FYCL #9 – Ordinary Sacrilege

Dubious advice on outre artistic expression, being Canadian in an American world, and the stupidity of trying to legislate the internets, plus our regularly featured Dubious Sex Toy of the week, and other recommendations.

FYCL #9, if you are still doing the old-fashioned-y downloading of each episode, rather than subscribing with our shiny new rss or via iTunes.

Linkety link links:

Oh, also, an explanatory note for those of you who don’t know that “souping” means flouncing out. To soup: to leave, in an ostentatious manner, often while commenting that you are never coming back.

The thematic sacrilege naturally made me think of Randy Newman, so I picked “God’s Song” for the closing musics.

Hope you enjoy the podcast, please to be leaving threats of hellfire, feedback and questions here.

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6 thoughts on “FYCL #9 – Ordinary Sacrilege

  1. ezuroski

    Fantastic episode! Thanks for the thoughtful discussion. My cultural acclimation continues apace. Also, I’ve just started following Kate Harding’s blog in my reader at your recommendation. Are you as appalled as I am that when you type “Kate” into Google it presumes first and foremost that you are looking for Kate Gosselin?

    Reply
  2. Rhayden

    Man, what’s with the hate against Tim’s? I suspect that I’m simply far too accepting of coffee, my main concerns are, “Is it warm?” and “Does it contain caffeine?” and frankly the first one is a little iffy at times.

    I can see how Canadian TV may look nationalistic from the outside, but don’t tell me that Americans don’t flag wave all over TV and other various media. You may not be aware of it, just like I wouldn’t ever notice a cooking show emphasizing Canadian cheese, Canadian corn, etc. I also have no desire to hang out with the French. 😛

    ‘Guys’ may, at least in my own vernacular, be used as a very gender-neutral and wide-reaching term, but ‘girls’ for some reason slaps people into a very childlike and juvenile bracket. Ladies can be done but it’s tricky from a male mouth, you really need to be careful that there isn’t any hint of hitting on someone. Women as a term of address just don’t work.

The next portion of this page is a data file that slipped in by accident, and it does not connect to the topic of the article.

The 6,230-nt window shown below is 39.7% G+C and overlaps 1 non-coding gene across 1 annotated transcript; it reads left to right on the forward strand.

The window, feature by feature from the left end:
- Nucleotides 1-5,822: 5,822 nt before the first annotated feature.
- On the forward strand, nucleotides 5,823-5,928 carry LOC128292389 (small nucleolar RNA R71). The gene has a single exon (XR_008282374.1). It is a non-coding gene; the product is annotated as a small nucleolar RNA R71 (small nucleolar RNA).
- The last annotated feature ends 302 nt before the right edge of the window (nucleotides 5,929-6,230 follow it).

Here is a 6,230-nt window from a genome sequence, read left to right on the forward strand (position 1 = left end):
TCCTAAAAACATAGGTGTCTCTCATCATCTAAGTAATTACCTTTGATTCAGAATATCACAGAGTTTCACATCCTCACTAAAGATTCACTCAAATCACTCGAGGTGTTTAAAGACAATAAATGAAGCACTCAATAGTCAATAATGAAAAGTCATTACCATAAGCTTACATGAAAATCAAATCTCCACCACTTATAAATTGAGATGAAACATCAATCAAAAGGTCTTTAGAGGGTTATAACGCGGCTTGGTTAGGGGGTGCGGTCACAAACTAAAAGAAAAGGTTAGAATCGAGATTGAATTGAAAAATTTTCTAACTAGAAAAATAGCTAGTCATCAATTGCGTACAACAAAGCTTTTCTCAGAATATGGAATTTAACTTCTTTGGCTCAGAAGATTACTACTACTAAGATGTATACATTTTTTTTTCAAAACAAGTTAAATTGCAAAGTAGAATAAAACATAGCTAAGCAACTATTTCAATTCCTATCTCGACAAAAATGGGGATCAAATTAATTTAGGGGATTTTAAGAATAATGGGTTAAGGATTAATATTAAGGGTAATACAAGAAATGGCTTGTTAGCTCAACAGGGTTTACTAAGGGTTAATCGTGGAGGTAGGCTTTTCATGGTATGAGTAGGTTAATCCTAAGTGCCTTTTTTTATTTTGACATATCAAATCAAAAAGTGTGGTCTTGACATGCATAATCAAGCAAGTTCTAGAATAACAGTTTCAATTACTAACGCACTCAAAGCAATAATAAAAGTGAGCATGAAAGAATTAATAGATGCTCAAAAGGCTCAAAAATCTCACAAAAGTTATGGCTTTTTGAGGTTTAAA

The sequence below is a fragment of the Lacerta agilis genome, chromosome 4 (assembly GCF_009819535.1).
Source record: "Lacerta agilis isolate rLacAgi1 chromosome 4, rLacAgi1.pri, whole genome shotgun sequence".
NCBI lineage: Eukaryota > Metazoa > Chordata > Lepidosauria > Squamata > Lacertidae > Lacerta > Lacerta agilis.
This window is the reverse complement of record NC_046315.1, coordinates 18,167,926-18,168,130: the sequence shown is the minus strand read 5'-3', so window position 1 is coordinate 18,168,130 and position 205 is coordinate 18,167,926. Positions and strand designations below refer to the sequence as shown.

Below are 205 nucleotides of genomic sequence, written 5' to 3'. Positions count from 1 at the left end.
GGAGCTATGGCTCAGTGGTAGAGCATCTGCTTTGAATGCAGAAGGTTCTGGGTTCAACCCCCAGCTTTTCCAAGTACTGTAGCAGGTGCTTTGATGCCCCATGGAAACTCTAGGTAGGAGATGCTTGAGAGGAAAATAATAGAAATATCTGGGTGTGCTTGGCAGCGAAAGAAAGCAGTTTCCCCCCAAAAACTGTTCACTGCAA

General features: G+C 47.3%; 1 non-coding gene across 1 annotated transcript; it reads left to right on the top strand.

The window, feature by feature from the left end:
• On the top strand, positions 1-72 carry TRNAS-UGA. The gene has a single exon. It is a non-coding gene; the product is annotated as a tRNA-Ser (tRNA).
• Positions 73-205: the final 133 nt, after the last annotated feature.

I dunno if there is as much drama in male-based internet communities as there is in female-based internet communities, or if there is it’s probably of a different nature. There is certainly a ton of insulting, ragging, oneupmanship and pretty much everything you’ve ever seen a group of guys do in a real life social situation. Everybody is smarter, cooler, fitter and gets laid more often than the next one. Drama sadly tends to involve the introduction of women into the mix because then what little passes for intellect goes out the window and it’s a rush to impress the girl and the faintest bit of fair play that was previously involved is trampled.

    Looking back on that paragraph, I suspect it’s more applicable to communities where the users are a certain age. I have no experience with communities involving older men that are male-dominated so I can’t really share anything on that.

    Recessionista? I heard that and thought it was a term used to describe someone who has gotten a job in coffee (barista) due to the recession. As a popular trend, it definitely needs to DIAF.

    Reply
  3. V's Herbie

    Just finished listening to another great episode!

    I thought you might like to know about some of your podcast neighbors on my iTunes!

    If you like This American Life, you’ll like RadioLab It leans more towards hard science than social science, but they do it in an amazingly assessable way.

    Because you are silly ladies, you’ll probably like Old Jews Telling Jokes It’s, well, it’s just what it sounds like. Elderly Jewish people telling slightly dirty jokes, looking slightly abashed while they tell theirs, but laughing uproariously at everyone else.

    Reply
  4. Leaf

    I’ve enjoyed all the podcasts tremendously.

    Thank you for link to Melvin Bragg podcasts from BBC – loved him when we lived there on the South Bank Show – now I get to keep loving him.

    Can I suggest book recommendations – mostly because I’m stuck for something to read.

    Something for your discussion – Creative female partnerships what role have they played and why aren’t they as discussed as male partnerships? Are they the same or different to male creative partnerships, does friendship play a bigger role?

    Maybe a bit serious – but I’ve been reflecting on how people work together etc.

    Reply

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